Dec 24, 2010
SO GLAD I DON'T HAVE TO SEE: Gulliver's Travels*
I'm not one for literary snobbery at the movies and tend to grow very bored very quickly when people complain that such-and-such a film is 'not like the book' or 'traduces' this or that classic. If you have to adapt a work of literature, make it a bad one like The Godfather or Jaws, and when it comes to literary classics, the more disrespect the better, in my view. So I don't want to be one of those people who complain that Swift's misanthropic masterpiece has been turned into a Jack Black comedy. I like Jack Black, up to a point, and think he should be allowed to make the best Jack Black movie he possibly can. In which case: why choose Gulliver's Travels? The plot is episodic at best, hopping from island to island, offering zero possibility of involvement, let alone romantic entanglement, with any other character, or any kind of plot development at all. Dramatically, it's one long solo, not a direction in which Black needs to be encouraged. The only point of adapting Gulliver's Travels, really, is little people. And big people. That's the only point, really. So why rope in Swift at all? Why not just take the idea of big and little people and make your own big/little people movie, one that allows Jack Black to meet Emily Blunt, lose her when they revert to their normal sizes, get her back again, etc. At least that way you don't get boatloads of Swift fans baying for blood. As it is, they've managed to offend both contingents that make up this film's potential audience — the literary and popcorn crowds. Quite a trick.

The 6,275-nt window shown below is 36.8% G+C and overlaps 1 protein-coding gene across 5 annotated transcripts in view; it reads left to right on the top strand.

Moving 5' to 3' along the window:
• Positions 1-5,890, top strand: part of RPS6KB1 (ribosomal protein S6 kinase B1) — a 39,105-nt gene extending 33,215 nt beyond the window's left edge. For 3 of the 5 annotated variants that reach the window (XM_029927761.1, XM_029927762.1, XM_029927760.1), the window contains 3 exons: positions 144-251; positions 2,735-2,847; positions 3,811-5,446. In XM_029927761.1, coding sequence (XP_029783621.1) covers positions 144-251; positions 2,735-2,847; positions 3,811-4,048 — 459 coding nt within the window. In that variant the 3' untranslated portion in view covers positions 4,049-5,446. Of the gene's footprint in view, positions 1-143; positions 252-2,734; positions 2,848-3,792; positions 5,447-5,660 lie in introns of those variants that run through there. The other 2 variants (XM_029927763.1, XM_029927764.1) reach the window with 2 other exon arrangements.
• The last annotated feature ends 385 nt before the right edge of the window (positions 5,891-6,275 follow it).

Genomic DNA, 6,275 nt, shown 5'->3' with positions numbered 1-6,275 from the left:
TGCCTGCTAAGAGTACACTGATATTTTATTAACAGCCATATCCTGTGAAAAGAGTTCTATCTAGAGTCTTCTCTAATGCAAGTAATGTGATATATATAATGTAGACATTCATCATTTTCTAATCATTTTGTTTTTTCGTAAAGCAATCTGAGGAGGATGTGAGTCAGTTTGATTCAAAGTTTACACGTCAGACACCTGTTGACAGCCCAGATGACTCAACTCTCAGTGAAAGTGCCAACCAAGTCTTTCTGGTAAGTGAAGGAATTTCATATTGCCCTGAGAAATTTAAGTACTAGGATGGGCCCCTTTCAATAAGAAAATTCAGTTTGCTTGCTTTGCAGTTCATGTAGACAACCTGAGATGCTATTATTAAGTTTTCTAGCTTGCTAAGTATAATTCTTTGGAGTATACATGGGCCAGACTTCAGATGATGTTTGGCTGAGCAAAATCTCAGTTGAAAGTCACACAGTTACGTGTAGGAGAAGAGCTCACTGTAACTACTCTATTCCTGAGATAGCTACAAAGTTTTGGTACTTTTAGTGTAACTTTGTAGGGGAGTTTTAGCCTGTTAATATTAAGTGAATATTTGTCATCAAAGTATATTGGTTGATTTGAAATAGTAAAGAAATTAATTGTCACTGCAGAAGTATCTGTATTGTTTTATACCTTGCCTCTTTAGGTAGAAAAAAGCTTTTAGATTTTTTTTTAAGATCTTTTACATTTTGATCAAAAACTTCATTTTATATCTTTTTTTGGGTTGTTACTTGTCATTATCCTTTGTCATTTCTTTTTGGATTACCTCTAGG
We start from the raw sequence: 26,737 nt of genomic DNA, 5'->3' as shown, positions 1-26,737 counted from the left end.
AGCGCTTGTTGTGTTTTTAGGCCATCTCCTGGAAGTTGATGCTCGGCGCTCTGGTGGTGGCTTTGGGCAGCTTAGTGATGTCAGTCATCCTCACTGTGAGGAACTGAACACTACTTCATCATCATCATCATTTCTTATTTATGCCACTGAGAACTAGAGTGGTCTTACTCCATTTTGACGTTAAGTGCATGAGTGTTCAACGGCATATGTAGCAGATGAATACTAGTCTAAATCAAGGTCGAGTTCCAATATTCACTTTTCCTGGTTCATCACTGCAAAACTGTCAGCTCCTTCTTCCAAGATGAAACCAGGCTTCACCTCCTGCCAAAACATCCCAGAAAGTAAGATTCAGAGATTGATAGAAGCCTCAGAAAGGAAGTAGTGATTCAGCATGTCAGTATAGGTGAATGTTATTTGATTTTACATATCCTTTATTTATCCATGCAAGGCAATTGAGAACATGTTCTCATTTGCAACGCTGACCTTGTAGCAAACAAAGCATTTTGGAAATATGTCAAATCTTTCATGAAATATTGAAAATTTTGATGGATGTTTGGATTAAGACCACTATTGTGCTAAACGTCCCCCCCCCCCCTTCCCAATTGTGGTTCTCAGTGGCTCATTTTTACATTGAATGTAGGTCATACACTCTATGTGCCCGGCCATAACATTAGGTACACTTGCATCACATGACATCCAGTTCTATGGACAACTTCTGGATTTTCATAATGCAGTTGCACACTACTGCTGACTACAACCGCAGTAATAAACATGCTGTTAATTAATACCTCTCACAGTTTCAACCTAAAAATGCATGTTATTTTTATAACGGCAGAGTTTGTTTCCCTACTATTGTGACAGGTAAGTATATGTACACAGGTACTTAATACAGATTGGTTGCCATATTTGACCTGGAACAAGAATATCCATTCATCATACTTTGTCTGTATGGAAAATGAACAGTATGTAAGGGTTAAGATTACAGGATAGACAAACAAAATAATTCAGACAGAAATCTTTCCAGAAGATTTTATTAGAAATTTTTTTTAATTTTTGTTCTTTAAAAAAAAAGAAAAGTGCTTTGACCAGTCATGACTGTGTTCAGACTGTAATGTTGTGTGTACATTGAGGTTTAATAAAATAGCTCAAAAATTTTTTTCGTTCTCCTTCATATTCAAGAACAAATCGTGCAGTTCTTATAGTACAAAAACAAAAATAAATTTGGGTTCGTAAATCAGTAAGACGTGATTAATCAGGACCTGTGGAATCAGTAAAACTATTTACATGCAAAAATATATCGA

*An occasional series devoted to the films, books, or other works of art for that matter, which make us grateful there are no laws governing cultural consumption.